It is a common thing for people who visit great steamships to exclaim as they examine the massive fittings, that it is incredible that seething water could create havoc and make playthings of such ponderous things. Let them climb aboard the Gluckauf where everything bears the mark of the ocean's fury - where nothing is quite erect or straight, or whole, where everything is bent, twisted or broken. Down in the main cabin, by means of the now crazy steel stairs, the impact of the surf reverberates like thunder, driving the more timid visitors to the deck. Bits of seaweed and sand fill what once was a comfortable cabin. Everything that man or the elements could carry away is gone. In the cook's galley souvenir hunters have even pried up the encaustic tiles; every bolt or nut that could be unscrewed has been taken. Made bold by familiarity and the absence of any caretaker, people have brought axes, saws, and hatchets with them with which to hack away trophies. What they cannot carry away they disfigure. Some wretched vandals even succeeded this Summer in tearing away two of the brass letters of the name "Gluckauf," on the port side. The letters K and F are gone. Those who carried off the K and the F must have had a cold chisel with them. A recent visitor managed to chop off a copper bolt from one of the hatches: later he had the name of the Gluckaut, with the date, engraved upon it for a young woman who wanted a paper weight. Where people have failed to get a piece of the Gluckauf, they have vented their spite in scribbling their insignificant names in conspicuous places, upon the masts especially. Worse than that, some pill-maker has scrawled the name of his nostrum in letters 3 feet high on the sides of the ship. It appears to be only a question of time when every available square foot will be covered by these signs which deface our trees, fences, and big rocks. It was here on this beach last year that a Long Island genius plastered the advertisement of his cough syrup upon the broad back of a dead whale that drifted ashore.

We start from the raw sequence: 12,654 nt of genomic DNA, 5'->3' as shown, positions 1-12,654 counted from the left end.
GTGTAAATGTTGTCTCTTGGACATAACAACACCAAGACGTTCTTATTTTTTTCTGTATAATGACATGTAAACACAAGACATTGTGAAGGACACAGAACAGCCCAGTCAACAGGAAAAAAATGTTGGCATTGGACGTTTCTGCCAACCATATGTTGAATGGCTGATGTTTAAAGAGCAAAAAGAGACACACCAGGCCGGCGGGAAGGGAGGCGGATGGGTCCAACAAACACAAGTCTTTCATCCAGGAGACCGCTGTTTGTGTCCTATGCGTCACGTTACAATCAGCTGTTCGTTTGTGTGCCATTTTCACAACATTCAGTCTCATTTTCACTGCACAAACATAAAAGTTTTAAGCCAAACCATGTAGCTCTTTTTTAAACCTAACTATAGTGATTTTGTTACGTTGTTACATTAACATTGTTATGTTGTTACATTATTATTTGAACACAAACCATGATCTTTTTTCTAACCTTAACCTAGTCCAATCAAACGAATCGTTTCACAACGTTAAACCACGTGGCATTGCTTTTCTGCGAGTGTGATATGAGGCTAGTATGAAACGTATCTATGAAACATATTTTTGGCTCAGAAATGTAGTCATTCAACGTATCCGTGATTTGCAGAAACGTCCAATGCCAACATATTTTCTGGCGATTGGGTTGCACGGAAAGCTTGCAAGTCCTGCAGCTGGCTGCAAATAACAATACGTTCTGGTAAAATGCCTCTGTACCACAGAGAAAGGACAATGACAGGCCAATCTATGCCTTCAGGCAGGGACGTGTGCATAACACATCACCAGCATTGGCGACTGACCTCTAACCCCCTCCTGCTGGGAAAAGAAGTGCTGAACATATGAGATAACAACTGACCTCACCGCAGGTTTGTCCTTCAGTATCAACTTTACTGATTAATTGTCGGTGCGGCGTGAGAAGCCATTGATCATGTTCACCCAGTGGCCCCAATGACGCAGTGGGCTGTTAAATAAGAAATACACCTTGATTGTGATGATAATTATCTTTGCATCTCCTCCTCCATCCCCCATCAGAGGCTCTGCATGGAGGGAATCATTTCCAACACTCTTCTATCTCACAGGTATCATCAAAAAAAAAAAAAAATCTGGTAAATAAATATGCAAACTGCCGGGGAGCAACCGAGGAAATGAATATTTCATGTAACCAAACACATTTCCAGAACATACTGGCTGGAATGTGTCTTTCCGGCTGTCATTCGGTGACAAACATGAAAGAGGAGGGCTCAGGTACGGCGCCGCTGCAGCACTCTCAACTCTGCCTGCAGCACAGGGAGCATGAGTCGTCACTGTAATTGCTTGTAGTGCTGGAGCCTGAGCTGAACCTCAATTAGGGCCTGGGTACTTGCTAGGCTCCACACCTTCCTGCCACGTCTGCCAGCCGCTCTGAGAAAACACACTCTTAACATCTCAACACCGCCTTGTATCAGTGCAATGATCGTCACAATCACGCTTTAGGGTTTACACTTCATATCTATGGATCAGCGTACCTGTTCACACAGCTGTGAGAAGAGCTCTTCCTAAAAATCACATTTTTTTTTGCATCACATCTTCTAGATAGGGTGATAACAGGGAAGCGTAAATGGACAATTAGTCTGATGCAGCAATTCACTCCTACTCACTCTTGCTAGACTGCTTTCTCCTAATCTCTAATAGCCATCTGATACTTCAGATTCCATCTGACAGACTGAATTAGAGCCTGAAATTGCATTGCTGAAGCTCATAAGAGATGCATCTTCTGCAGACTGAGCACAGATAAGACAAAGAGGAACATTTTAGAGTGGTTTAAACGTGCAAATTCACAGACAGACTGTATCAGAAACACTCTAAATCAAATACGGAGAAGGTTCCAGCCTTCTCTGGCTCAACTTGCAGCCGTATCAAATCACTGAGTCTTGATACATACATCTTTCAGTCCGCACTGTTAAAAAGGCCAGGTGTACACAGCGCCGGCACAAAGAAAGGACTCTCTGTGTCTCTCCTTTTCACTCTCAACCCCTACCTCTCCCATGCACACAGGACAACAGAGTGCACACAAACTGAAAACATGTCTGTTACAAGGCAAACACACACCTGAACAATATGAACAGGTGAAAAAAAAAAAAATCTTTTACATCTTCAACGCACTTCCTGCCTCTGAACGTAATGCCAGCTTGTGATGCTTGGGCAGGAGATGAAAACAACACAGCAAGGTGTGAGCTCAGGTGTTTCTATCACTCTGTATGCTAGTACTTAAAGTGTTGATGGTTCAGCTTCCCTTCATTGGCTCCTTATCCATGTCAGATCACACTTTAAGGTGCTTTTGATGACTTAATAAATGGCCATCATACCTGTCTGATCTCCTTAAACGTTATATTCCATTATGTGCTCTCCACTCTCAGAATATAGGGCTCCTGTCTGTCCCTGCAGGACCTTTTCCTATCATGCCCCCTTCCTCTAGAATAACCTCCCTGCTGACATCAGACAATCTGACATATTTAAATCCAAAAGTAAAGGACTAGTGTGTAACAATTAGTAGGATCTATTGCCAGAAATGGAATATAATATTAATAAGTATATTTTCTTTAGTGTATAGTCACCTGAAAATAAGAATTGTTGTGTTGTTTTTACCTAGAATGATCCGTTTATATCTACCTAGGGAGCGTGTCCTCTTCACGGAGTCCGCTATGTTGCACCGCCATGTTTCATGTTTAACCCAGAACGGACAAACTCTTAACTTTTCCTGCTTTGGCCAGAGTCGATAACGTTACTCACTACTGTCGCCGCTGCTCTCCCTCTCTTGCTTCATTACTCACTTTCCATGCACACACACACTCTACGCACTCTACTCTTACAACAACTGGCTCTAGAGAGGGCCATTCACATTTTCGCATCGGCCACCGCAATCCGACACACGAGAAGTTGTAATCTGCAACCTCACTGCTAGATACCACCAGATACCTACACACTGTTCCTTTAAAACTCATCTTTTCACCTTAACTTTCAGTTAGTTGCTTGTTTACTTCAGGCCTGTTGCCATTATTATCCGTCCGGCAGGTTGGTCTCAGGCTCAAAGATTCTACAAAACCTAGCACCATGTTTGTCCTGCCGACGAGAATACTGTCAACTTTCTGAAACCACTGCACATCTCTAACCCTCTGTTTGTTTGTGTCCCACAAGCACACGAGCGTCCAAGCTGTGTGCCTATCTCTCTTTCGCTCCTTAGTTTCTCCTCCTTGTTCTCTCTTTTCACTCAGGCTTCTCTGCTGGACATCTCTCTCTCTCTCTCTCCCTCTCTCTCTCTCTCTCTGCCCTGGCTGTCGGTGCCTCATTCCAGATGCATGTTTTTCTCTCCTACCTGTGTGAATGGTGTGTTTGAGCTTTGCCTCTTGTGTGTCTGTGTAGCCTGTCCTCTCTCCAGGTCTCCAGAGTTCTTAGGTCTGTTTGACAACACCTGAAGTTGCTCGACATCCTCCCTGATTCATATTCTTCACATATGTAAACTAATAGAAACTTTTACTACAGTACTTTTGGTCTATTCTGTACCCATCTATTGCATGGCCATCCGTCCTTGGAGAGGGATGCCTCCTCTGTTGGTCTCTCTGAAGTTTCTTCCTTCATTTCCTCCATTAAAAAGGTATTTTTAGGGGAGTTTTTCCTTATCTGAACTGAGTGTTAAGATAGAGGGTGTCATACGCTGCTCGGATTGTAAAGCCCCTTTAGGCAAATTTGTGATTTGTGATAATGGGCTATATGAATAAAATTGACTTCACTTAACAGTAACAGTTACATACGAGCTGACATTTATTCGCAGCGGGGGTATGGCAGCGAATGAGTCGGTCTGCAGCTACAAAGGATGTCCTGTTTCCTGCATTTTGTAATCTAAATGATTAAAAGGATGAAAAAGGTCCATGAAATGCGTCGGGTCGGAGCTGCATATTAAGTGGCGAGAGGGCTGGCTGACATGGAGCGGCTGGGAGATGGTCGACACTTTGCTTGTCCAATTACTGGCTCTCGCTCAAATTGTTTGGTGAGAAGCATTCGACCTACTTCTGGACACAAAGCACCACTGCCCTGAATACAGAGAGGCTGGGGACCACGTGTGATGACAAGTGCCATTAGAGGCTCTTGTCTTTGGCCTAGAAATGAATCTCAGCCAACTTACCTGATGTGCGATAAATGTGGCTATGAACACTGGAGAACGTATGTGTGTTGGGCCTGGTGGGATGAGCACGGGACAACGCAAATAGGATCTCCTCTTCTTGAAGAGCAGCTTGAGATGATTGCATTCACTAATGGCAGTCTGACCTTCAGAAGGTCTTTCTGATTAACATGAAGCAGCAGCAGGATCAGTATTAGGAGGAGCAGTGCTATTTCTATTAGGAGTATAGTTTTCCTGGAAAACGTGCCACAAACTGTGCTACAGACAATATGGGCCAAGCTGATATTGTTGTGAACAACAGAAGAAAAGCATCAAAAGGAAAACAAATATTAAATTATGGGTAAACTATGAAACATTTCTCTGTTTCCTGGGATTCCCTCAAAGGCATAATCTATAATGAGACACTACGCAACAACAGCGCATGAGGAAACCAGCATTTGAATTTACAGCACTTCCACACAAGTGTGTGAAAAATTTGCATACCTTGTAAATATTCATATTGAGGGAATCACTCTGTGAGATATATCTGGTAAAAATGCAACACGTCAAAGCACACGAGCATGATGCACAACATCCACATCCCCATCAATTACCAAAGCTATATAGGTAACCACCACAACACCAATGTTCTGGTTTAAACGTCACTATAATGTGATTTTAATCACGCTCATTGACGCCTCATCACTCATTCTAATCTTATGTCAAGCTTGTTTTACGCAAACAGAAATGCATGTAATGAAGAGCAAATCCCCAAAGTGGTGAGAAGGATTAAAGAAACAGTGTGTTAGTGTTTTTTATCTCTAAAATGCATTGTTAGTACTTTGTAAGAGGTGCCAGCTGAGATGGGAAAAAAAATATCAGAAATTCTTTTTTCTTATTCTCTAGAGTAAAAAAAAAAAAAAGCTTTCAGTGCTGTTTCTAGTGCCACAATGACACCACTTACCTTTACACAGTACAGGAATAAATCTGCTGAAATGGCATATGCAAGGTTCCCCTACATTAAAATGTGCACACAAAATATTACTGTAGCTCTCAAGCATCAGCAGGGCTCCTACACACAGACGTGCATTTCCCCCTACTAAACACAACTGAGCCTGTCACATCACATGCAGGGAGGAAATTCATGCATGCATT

The Long Island coast has many wrecks to boast of besides the Gluckauf, but as a rule they last only a few weeks or months. There was the Louis V. Place, that came ashore a year ago last Winter, and of which' not a vestige remains. She was a wooden vessel. Iron seems to defy the surf. The mains of the boilers and engines of the steamship Franklin, wrecked off Bellport in 1848 are still there. It may, therefore, take half a century before the Gluckauf ceases to be an object of Interest.
Type: tanker, Germany
Built: 1886, Germany
Specs: ( 300 x 37 ft ) 2307 gross tons
Sunk: Friday March 25, 1893
ran aground in storm - no casualties
Depth: 0-25 ft
The Gluckauf lies 75 to 100 ft offshore in 25 ft of water. Visibility is poor, and worsens as the surge increases. Small sections are exposed at low tide. No artifacts worth mentioning are left. She is a jumbled mass of twisted wreckage, spread over a wide area. The most dived section is the stern.